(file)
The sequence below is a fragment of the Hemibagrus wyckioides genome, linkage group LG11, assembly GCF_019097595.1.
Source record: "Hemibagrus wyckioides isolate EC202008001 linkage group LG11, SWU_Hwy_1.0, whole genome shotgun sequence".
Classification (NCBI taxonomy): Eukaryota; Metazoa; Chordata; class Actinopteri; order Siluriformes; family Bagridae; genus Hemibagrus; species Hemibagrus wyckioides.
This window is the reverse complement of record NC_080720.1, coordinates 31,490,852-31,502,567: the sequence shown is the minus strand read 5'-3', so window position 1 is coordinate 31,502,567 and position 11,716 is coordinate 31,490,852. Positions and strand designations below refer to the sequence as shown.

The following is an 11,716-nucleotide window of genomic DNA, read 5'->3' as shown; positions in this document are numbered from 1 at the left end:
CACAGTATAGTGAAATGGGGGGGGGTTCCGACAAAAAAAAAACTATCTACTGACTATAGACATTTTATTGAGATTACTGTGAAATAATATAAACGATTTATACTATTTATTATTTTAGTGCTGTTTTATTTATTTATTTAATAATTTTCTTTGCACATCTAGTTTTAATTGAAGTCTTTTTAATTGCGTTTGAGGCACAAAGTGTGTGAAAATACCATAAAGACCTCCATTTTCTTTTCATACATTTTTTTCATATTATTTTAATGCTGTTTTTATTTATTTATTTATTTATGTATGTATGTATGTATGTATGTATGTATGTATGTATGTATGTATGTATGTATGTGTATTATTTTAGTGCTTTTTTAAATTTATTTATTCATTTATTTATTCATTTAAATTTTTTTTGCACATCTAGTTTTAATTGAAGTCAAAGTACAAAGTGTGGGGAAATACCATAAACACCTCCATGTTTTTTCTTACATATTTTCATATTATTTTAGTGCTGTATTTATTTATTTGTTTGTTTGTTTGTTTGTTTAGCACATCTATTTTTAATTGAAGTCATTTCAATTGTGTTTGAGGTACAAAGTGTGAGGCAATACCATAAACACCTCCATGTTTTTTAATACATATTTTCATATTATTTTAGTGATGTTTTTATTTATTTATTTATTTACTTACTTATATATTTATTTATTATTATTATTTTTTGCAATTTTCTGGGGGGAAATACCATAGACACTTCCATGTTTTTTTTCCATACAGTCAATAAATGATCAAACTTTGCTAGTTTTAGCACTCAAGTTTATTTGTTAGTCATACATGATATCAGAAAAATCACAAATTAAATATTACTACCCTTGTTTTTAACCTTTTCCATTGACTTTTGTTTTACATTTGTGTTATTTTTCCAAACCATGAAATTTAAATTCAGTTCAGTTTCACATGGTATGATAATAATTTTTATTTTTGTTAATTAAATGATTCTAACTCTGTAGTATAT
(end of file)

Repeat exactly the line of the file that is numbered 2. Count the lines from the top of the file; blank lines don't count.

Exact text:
Source record: "Hemibagrus wyckioides isolate EC202008001 linkage group LG11, SWU_Hwy_1.0, whole genome shotgun sequence".